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Q:

What is the order of evaluation for different types of expressions in PHP?

Hello everyone,

I am new to PHP and I have a question about the order of evaluation for different types of expressions in PHP. I have been trying to find information about this, but I am quite confused. Can someone please help me understand the order of evaluation for different types of expressions in PHP?

I understand that PHP evaluates expressions from left to right, but I am not sure about the specific order for different types of expressions. For example, when it comes to arithmetic operations, does PHP evaluate multiplication before addition, or vice versa?

I have also seen expressions with multiple operators, like logical expressions or comparison expressions. In these cases, I am not sure how PHP determines which operator to evaluate first.

It would be really helpful if someone could provide me with some examples or explain the order of evaluation for different types of expressions in PHP. Additionally, if there are any important considerations or exceptions to the order of evaluation, I would appreciate knowing those as well.

Thank you in advance for your help!

All Replies

mike.christiansen

Hey folks,

I've been working with PHP for quite some time now, and I'd like to share my personal experience regarding the order of evaluation for different types of expressions in PHP.

When it comes to arithmetic operations, PHP follows the principle of operator precedence. This means that multiplication, division, and modulus operations are evaluated before addition and subtraction. For instance, in an expression like 10 + 5 * 2, PHP will first multiply 5 and 2, resulting in 10, and then add it to 10, yielding a final value of 20.

Now, let's talk about logical expressions. PHP uses short-circuit evaluation, just like many other programming languages. This means that if the outcome of an expression can be determined by evaluating the leftmost part, PHP won't evaluate the remaining part. So, if you have an expression like $a || $b, and $a is true, PHP won't bother checking the value of $b since the final result is already guaranteed to be true.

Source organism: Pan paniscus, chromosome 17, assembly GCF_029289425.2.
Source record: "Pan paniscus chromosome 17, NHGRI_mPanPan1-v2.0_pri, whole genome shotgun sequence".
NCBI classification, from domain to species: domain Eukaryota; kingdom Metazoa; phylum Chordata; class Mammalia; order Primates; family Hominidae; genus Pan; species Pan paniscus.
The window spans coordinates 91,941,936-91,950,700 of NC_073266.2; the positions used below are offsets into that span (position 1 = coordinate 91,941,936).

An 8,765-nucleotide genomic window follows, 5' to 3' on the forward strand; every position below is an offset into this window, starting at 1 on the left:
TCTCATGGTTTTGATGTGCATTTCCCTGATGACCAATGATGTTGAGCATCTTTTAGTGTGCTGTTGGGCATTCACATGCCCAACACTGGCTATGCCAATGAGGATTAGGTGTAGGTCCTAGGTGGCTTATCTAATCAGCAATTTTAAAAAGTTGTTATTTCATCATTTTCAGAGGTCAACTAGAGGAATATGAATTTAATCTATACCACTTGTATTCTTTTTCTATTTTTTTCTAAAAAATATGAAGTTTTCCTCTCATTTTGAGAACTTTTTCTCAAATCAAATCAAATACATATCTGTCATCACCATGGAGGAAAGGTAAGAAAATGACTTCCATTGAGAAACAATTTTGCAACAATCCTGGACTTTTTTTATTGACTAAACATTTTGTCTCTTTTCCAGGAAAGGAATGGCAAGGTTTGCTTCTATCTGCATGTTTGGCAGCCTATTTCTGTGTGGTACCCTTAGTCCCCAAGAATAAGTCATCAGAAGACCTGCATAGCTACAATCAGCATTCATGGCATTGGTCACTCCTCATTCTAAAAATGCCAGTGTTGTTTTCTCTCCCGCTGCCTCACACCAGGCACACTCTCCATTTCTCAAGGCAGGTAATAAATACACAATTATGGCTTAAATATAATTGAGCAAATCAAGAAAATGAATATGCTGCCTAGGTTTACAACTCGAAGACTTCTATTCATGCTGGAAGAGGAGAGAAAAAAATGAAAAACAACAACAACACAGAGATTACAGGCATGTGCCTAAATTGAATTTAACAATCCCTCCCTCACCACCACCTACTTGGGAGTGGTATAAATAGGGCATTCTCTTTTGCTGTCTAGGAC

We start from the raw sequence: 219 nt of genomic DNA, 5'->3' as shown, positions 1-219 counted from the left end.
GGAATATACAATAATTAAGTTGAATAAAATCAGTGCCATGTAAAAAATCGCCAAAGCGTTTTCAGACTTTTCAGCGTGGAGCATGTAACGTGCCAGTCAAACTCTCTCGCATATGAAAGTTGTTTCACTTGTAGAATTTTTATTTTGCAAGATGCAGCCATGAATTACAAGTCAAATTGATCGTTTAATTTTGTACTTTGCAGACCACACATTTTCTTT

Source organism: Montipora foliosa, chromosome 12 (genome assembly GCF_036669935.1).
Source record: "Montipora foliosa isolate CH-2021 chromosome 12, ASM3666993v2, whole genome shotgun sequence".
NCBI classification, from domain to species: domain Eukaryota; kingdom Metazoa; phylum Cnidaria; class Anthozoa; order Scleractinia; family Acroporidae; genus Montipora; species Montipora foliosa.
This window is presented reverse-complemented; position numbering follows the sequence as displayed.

Comparison expressions also follow a straightforward order of evaluation in PHP. Multiple comparison operators in a single expression are evaluated from left to right. For instance, in an expression like $x > $y && $y < $z, PHP will first evaluate $x > $y, and then proceed to evaluate $y < $z.

Although PHP has a clear order of evaluation, it's crucial to remember that parentheses can be used to explicitly define the desired order. Any expressions within parentheses are evaluated first, allowing you to control the priority of operations.

If you have any further questions, feel free to ask. I'm here to help!

bschaden

Hey there,

In my personal experience with PHP, the order of evaluation for different types of expressions is quite straightforward once you get the hang of it.

For arithmetic operations, PHP follows the typical rules of mathematics. Multiplication and division are evaluated before addition and subtraction. So, if you have an expression like 2 + 3 * 4, PHP will first evaluate 3 * 4 (which is 12) and then add 2 to it, resulting in 14.

When it comes to expressions with logical operators, PHP uses short-circuit evaluation. This means that if the outcome of the expression can be determined by evaluating the first operand, PHP won't evaluate the second operand. For example, in an expression like $a && $b, PHP will first evaluate $a, and if $a is false, it won't even bother evaluating $b, since the entire expression is already guaranteed to be false.

Comparison operators, on the other hand, have an order of evaluation from left to right, just like other expressions in PHP. So, in an expression like $x > $y && $y > $z, PHP will first evaluate $x > $y and then move on to evaluate $y > $z.

It's important to note that parentheses can be used to override the default order of evaluation. Anything within parentheses is always evaluated before other parts of the expression. This allows you to control the order in which operations are performed.

I hope this helps! Feel free to ask further questions if you have any.

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